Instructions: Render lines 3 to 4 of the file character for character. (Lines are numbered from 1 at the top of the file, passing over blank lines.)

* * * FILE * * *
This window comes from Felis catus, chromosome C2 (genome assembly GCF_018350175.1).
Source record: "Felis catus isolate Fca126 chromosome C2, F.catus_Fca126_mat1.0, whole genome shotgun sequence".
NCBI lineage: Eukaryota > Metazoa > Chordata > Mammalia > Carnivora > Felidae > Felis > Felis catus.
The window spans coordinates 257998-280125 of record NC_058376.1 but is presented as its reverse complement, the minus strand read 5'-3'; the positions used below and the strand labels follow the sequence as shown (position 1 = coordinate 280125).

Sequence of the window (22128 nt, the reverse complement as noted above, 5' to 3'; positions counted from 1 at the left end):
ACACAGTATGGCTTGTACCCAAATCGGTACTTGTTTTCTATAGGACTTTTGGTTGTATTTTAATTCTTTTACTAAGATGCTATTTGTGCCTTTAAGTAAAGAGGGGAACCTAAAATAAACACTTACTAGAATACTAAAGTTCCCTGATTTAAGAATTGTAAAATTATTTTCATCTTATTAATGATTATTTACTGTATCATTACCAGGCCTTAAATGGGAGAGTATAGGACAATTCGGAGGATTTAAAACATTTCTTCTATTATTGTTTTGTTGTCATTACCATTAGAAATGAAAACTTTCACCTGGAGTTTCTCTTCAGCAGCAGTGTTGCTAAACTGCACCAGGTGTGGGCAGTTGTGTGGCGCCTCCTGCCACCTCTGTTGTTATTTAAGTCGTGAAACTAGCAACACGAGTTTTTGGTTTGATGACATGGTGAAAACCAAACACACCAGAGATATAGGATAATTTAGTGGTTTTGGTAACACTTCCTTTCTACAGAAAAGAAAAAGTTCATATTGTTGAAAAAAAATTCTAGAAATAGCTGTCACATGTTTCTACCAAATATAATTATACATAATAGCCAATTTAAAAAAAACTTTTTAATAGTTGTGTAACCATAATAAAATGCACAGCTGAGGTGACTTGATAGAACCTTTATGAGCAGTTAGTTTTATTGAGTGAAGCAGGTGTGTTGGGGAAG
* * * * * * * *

NCBI lineage: Eukaryota > Metazoa > Chordata > Mammalia > Carnivora > Felidae > Felis > Felis catus.
The window spans coordinates 257998-280125 of record NC_058376.1 but is presented as its reverse complement, the minus strand read 5'-3'; the positions used below and the strand labels follow the sequence as shown (position 1 = coordinate 280125).